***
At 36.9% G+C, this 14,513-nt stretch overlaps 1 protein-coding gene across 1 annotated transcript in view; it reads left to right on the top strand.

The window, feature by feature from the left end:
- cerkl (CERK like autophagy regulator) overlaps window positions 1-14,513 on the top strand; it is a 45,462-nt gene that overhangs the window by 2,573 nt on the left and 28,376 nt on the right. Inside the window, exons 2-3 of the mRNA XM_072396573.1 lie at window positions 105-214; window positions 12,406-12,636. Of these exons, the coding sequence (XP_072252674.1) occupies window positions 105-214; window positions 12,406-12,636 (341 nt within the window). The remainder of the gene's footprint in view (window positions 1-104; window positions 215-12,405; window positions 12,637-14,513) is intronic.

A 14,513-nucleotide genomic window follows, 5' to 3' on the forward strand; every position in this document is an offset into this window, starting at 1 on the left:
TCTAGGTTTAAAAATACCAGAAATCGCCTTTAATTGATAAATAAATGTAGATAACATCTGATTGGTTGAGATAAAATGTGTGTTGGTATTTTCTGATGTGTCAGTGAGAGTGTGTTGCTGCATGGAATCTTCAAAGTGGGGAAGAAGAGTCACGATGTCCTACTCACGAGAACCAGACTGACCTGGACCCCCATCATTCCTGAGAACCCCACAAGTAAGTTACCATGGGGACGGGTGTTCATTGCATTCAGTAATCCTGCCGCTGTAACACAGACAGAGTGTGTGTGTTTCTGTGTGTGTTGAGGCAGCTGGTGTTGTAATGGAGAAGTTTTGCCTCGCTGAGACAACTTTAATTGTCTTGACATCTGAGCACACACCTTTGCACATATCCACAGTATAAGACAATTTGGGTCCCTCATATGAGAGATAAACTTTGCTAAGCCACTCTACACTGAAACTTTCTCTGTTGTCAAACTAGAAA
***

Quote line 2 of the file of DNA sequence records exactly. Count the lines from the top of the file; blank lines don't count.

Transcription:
The window, feature by feature from the left end: